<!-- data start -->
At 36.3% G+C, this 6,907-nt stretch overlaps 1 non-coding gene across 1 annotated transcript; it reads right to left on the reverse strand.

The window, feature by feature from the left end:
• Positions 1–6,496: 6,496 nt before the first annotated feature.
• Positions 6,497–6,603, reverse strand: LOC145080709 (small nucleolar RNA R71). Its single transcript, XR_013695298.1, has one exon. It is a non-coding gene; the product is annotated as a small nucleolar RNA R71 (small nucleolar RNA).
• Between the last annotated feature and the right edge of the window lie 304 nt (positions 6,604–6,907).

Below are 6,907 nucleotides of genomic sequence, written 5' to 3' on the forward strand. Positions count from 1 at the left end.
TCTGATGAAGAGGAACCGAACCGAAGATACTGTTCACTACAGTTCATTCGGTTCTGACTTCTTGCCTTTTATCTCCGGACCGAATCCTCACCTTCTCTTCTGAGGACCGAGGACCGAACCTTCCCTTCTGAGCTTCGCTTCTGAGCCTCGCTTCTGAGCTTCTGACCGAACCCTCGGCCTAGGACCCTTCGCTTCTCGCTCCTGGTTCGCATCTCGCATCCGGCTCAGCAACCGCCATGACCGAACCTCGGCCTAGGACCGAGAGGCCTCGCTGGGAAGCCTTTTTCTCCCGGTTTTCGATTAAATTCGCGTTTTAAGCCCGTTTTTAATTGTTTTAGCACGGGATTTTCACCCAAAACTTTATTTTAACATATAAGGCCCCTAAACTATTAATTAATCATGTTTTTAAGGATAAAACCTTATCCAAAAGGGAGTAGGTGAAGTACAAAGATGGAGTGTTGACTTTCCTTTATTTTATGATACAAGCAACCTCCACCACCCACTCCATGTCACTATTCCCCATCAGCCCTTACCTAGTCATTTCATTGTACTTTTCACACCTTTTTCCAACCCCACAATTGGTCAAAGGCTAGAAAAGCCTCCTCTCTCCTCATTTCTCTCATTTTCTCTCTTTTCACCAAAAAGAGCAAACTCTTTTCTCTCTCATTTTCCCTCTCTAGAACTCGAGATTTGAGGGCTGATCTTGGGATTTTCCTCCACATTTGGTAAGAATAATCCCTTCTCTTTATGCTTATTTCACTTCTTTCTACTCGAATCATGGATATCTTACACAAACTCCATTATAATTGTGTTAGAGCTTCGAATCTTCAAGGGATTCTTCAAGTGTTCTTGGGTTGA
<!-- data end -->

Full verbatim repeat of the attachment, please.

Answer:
At 36.3% G+C, this 6,907-nt stretch overlaps 1 non-coding gene across 1 annotated transcript; it reads right to left on the reverse strand.

The window, feature by feature from the left end:
• Positions 1–6,496: 6,496 nt before the first annotated feature.
• Positions 6,497–6,603, reverse strand: LOC145080709 (small nucleolar RNA R71). Its single transcript, XR_013695298.1, has one exon. It is a non-coding gene; the product is annotated as a small nucleolar RNA R71 (small nucleolar RNA).
• Between the last annotated feature and the right edge of the window lie 304 nt (positions 6,604–6,907).

Below are 6,907 nucleotides of genomic sequence, written 5' to 3' on the forward strand. Positions count from 1 at the left end.
TCTGATGAAGAGGAACCGAACCGAAGATACTGTTCACTACAGTTCATTCGGTTCTGACTTCTTGCCTTTTATCTCCGGACCGAATCCTCACCTTCTCTTCTGAGGACCGAGGACCGAACCTTCCCTTCTGAGCTTCGCTTCTGAGCCTCGCTTCTGAGCTTCTGACCGAACCCTCGGCCTAGGACCCTTCGCTTCTCGCTCCTGGTTCGCATCTCGCATCCGGCTCAGCAACCGCCATGACCGAACCTCGGCCTAGGACCGAGAGGCCTCGCTGGGAAGCCTTTTTCTCCCGGTTTTCGATTAAATTCGCGTTTTAAGCCCGTTTTTAATTGTTTTAGCACGGGATTTTCACCCAAAACTTTATTTTAACATATAAGGCCCCTAAACTATTAATTAATCATGTTTTTAAGGATAAAACCTTATCCAAAAGGGAGTAGGTGAAGTACAAAGATGGAGTGTTGACTTTCCTTTATTTTATGATACAAGCAACCTCCACCACCCACTCCATGTCACTATTCCCCATCAGCCCTTACCTAGTCATTTCATTGTACTTTTCACACCTTTTTCCAACCCCACAATTGGTCAAAGGCTAGAAAAGCCTCCTCTCTCCTCATTTCTCTCATTTTCTCTCTTTTCACCAAAAAGAGCAAACTCTTTTCTCTCTCATTTTCCCTCTCTAGAACTCGAGATTTGAGGGCTGATCTTGGGATTTTCCTCCACATTTGGTAAGAATAATCCCTTCTCTTTATGCTTATTTCACTTCTTTCTACTCGAATCATGGATATCTTACACAAACTCCATTATAATTGTGTTAGAGCTTCGAATCTTCAAGGGATTCTTCAAGTGTTCTTGGGTTGA